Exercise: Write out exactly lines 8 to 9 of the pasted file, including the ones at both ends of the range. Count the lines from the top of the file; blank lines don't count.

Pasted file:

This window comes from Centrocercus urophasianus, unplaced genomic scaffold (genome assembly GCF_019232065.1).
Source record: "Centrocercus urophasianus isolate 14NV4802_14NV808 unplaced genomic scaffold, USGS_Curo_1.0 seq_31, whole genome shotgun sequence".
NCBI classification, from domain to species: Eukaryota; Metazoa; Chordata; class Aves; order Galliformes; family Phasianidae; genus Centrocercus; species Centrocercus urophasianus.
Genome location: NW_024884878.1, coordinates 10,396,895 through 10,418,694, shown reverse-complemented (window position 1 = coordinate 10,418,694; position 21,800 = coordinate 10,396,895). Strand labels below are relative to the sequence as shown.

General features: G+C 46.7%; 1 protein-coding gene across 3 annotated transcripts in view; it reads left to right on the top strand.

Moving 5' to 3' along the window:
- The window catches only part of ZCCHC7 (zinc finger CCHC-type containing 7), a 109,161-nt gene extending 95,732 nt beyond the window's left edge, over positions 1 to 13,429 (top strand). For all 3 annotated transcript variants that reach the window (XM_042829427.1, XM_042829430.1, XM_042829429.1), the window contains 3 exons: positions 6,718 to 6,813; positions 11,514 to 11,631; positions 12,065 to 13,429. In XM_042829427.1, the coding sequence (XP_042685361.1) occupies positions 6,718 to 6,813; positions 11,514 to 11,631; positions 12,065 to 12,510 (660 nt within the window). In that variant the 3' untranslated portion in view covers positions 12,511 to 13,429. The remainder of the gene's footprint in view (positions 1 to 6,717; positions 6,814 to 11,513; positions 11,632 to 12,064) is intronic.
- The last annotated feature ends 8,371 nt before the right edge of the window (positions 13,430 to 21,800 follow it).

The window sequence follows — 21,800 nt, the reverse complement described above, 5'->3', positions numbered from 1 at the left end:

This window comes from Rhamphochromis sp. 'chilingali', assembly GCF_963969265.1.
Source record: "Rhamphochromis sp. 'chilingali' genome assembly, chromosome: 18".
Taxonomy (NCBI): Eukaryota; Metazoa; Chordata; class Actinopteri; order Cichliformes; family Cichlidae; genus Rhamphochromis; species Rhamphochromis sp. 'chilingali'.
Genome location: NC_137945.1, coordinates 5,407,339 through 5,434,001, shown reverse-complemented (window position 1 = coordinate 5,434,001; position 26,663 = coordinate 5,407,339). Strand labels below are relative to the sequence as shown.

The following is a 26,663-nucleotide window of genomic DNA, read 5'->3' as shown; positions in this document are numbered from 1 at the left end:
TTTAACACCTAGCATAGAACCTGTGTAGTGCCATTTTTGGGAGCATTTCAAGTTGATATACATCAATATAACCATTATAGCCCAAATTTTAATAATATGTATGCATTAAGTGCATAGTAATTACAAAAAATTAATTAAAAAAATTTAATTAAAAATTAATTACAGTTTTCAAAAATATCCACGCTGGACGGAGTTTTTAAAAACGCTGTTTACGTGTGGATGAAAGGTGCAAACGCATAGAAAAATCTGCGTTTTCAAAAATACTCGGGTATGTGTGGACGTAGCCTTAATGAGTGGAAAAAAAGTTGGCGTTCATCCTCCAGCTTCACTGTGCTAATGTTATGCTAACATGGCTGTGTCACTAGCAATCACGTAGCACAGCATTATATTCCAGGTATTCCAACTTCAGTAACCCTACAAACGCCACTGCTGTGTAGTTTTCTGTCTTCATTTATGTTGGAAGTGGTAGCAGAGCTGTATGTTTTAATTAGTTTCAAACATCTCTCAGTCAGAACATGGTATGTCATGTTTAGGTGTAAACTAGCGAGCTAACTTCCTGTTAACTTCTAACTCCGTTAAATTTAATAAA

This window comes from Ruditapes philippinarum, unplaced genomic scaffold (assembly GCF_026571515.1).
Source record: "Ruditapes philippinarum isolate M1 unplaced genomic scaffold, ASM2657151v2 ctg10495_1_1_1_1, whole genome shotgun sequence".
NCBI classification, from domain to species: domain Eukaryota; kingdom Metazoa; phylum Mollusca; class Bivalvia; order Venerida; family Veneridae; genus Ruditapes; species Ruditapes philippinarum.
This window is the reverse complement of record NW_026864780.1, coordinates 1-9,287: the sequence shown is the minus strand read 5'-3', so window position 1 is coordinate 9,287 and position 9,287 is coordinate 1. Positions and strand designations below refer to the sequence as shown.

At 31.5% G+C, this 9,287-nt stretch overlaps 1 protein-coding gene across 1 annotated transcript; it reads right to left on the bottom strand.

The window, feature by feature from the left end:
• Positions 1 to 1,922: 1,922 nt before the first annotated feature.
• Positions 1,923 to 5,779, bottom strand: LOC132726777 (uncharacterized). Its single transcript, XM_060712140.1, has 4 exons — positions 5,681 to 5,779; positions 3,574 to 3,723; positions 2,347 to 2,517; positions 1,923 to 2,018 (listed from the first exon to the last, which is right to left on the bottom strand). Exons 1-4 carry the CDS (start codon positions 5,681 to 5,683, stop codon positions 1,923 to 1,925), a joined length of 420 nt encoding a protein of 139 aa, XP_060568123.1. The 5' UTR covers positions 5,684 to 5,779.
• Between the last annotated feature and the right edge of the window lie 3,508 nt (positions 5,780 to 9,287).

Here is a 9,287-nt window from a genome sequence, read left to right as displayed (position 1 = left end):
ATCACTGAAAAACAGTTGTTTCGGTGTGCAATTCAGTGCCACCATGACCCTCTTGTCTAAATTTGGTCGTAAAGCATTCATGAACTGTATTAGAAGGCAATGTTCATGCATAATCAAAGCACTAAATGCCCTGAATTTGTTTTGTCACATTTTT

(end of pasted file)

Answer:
- The last annotated feature ends 8,371 nt before the right edge of the window (positions 13,430 to 21,800 follow it).

The window sequence follows — 21,800 nt, the reverse complement described above, 5'->3', positions numbered from 1 at the left end: